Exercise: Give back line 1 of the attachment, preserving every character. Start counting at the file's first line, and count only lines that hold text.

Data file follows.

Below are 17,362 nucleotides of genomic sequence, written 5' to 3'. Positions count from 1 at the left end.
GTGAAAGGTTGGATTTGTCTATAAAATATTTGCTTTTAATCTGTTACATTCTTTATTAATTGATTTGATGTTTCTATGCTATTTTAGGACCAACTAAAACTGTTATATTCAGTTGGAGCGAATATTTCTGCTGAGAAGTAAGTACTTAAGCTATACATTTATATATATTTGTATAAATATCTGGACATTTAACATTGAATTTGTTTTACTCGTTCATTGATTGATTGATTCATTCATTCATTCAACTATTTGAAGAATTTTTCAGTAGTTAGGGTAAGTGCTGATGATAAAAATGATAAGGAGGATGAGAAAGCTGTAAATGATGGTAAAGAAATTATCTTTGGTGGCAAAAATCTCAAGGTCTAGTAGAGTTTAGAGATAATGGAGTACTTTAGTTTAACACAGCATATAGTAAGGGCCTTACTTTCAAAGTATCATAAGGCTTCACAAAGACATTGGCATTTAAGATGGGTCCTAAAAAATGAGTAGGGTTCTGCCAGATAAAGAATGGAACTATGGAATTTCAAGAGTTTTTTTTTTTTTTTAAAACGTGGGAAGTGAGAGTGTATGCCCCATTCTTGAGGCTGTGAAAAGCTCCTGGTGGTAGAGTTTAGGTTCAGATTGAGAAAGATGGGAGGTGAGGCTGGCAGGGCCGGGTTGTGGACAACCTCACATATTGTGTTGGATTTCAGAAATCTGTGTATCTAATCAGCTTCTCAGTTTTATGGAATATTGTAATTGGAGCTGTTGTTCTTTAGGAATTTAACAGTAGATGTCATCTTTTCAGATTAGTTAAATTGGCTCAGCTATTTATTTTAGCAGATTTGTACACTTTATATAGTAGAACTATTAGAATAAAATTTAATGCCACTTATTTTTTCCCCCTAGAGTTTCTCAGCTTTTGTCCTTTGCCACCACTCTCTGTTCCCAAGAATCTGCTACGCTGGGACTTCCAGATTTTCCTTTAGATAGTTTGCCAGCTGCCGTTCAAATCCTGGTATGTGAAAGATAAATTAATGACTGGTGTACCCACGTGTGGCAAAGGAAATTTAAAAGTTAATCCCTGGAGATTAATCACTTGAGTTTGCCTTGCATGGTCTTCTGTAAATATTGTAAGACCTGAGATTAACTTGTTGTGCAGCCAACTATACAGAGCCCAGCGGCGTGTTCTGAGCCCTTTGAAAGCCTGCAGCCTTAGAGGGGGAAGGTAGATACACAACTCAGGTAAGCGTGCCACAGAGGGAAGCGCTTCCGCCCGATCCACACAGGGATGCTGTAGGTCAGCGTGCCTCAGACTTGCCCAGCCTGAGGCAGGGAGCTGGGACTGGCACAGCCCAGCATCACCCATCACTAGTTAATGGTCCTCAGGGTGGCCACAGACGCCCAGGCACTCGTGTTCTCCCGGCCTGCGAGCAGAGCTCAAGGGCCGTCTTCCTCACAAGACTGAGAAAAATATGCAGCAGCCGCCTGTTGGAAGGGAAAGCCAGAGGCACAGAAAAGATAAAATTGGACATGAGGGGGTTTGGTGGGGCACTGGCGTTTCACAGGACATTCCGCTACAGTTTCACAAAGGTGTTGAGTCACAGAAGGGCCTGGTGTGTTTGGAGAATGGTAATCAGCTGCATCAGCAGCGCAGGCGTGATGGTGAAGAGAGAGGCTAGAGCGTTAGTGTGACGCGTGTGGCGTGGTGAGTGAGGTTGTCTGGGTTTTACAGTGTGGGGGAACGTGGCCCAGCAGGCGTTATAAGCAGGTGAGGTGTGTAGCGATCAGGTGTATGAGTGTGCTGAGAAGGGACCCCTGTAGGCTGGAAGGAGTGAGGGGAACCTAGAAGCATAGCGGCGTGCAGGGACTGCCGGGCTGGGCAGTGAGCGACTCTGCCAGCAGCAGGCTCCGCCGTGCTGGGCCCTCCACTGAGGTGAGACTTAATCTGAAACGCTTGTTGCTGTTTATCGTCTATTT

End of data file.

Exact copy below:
Below are 17,362 nucleotides of genomic sequence, written 5' to 3'. Positions count from 1 at the left end.